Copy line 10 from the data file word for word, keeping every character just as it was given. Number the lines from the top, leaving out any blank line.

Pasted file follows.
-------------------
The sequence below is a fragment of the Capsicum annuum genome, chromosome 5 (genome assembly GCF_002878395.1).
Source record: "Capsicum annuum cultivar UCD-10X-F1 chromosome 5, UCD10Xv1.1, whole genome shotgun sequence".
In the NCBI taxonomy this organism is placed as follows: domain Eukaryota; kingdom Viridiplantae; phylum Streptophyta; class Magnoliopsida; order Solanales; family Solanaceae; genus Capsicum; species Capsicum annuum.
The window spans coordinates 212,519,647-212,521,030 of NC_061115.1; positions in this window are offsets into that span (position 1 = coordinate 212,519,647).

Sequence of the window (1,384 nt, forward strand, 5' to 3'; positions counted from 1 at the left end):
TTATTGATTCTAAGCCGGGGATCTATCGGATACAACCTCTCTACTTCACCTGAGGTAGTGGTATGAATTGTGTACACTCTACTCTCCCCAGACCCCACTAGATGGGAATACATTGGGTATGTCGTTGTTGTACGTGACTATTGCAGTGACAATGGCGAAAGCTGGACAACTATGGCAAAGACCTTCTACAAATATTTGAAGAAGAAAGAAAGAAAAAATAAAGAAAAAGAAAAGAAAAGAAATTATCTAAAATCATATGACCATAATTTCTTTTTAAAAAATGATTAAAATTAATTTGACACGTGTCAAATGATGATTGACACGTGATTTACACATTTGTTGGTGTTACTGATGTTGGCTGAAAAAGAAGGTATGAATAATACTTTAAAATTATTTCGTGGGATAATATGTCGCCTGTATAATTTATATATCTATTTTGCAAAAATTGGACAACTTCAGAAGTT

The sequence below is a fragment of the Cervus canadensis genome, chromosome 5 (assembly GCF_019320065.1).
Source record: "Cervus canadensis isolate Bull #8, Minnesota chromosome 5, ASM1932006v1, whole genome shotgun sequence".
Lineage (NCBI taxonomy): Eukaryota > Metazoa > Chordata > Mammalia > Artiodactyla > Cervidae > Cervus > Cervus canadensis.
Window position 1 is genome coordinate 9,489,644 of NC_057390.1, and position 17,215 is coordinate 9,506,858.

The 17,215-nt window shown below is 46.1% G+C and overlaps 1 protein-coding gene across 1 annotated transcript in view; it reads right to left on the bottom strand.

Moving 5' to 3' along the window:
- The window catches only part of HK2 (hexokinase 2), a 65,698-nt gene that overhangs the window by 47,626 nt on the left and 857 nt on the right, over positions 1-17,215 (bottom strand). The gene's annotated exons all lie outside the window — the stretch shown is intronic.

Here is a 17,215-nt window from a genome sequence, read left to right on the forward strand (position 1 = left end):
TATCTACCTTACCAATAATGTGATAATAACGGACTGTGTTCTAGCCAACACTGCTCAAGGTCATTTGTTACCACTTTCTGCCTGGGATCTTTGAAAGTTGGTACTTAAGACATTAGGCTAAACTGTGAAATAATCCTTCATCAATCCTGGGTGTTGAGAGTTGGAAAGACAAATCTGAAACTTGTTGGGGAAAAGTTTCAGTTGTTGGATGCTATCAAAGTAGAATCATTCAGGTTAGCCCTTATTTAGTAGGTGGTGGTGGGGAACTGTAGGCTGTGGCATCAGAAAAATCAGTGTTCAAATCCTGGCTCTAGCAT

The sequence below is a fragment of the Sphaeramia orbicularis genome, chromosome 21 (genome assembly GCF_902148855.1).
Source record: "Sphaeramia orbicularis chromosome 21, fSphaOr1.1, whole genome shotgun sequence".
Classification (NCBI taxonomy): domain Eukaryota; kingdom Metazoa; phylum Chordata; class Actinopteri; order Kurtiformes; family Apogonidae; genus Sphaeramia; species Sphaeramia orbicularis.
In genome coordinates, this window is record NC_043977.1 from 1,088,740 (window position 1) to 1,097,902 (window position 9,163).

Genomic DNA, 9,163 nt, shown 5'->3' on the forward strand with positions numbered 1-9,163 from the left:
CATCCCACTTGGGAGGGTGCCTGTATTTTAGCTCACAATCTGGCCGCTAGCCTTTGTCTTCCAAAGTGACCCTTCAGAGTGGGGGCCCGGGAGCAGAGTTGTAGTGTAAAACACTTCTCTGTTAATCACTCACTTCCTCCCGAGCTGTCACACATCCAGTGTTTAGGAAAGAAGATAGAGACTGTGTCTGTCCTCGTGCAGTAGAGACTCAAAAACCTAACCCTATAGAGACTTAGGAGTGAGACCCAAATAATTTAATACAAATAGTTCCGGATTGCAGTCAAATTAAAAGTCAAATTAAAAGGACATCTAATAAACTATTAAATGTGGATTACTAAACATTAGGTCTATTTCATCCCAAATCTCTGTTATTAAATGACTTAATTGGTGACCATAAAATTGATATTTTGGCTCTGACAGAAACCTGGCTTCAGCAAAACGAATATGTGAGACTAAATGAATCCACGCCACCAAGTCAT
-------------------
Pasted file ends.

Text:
Window position 1 is genome coordinate 9,489,644 of NC_057390.1, and position 17,215 is coordinate 9,506,858.